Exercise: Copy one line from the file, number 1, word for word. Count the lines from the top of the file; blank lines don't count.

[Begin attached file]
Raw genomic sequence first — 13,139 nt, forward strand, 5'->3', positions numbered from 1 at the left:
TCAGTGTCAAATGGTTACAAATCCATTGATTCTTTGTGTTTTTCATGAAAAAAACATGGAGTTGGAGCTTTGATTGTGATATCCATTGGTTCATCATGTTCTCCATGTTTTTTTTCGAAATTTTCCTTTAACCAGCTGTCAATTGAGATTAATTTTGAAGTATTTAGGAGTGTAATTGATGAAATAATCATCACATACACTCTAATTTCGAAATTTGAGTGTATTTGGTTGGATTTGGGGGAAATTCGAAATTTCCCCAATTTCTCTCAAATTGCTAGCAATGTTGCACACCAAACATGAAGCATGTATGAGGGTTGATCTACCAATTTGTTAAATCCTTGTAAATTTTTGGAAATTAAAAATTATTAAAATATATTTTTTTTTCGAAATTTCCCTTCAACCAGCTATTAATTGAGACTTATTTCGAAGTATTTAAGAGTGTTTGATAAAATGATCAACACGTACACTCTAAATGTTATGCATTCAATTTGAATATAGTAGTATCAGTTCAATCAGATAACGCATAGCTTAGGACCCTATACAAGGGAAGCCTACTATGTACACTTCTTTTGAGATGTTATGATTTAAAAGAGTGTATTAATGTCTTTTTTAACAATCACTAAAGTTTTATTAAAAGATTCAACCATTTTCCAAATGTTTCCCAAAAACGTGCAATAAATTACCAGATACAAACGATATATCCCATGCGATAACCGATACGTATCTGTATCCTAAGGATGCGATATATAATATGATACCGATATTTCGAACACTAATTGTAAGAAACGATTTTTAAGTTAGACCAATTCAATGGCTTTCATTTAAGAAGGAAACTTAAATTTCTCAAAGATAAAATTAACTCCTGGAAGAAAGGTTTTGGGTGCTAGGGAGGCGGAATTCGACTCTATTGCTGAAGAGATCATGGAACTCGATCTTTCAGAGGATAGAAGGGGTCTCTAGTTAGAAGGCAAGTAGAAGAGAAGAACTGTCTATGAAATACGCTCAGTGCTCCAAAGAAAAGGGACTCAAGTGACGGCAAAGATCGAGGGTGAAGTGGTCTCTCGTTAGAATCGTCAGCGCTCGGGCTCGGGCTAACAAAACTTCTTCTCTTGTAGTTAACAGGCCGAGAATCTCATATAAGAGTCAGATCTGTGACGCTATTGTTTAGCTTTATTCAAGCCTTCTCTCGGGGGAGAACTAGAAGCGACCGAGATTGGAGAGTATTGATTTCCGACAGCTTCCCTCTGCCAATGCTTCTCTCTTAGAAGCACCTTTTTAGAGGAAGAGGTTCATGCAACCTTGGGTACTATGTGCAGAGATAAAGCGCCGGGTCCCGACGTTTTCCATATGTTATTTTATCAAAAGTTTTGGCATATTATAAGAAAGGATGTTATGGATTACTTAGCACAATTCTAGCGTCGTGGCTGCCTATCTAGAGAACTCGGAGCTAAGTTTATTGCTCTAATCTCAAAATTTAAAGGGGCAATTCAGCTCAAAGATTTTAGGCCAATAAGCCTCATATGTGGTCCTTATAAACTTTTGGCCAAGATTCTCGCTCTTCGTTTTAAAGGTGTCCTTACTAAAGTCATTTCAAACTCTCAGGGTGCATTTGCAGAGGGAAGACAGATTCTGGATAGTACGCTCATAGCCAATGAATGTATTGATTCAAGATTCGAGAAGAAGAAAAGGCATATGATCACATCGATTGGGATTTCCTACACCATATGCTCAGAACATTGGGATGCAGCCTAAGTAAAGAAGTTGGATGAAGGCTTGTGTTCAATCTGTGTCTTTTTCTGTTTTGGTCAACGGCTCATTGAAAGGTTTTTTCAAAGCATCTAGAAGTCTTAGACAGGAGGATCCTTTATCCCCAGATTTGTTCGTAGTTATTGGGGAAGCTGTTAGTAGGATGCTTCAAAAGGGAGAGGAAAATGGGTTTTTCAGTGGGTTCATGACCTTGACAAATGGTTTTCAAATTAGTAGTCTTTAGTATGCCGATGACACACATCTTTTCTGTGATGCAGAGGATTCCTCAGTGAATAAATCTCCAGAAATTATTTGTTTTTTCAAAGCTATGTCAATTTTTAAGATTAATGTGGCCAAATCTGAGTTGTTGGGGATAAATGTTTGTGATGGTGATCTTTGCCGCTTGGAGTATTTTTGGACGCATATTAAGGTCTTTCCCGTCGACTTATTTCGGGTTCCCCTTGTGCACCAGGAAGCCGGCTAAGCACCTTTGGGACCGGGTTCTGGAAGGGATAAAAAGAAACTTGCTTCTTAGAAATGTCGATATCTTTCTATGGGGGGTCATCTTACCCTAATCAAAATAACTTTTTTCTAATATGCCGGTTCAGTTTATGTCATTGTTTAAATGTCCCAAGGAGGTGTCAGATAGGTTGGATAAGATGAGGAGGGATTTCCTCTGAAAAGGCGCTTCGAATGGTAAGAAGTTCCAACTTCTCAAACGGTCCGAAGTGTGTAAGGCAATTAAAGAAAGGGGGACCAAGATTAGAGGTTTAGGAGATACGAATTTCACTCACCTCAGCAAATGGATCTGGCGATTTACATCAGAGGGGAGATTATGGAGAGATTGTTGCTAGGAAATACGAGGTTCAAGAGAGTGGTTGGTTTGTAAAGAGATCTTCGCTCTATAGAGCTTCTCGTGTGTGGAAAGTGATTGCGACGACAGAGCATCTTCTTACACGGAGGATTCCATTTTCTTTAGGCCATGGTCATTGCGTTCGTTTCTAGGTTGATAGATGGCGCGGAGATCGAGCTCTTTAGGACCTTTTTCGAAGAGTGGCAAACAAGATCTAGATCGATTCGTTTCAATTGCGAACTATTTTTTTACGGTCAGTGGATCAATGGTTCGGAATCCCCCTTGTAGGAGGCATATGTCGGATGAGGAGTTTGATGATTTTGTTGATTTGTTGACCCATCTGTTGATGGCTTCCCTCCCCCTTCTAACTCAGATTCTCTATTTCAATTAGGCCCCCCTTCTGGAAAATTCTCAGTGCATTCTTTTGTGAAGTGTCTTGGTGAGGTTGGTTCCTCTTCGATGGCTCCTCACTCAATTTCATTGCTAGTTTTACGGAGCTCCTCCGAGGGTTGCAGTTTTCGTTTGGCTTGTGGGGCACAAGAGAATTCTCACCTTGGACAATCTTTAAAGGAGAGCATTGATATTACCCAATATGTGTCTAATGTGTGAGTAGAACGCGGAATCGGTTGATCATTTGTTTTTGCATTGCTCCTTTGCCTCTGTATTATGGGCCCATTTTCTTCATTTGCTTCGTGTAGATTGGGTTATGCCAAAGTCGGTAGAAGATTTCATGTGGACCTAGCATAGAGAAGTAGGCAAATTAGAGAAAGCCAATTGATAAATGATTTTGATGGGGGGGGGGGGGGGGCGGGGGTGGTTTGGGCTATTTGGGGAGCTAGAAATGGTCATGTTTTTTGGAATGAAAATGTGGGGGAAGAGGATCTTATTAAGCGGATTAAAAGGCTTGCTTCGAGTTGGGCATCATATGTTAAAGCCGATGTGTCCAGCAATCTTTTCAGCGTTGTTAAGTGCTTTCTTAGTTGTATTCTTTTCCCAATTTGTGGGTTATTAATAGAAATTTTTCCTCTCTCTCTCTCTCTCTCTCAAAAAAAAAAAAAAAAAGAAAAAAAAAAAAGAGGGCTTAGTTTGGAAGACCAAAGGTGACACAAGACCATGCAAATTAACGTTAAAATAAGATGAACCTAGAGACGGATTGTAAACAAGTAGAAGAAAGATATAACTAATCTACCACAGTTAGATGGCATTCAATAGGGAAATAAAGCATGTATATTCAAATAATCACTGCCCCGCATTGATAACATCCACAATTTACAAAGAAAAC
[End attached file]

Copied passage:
Raw genomic sequence first — 13,139 nt, forward strand, 5'->3', positions numbered from 1 at the left: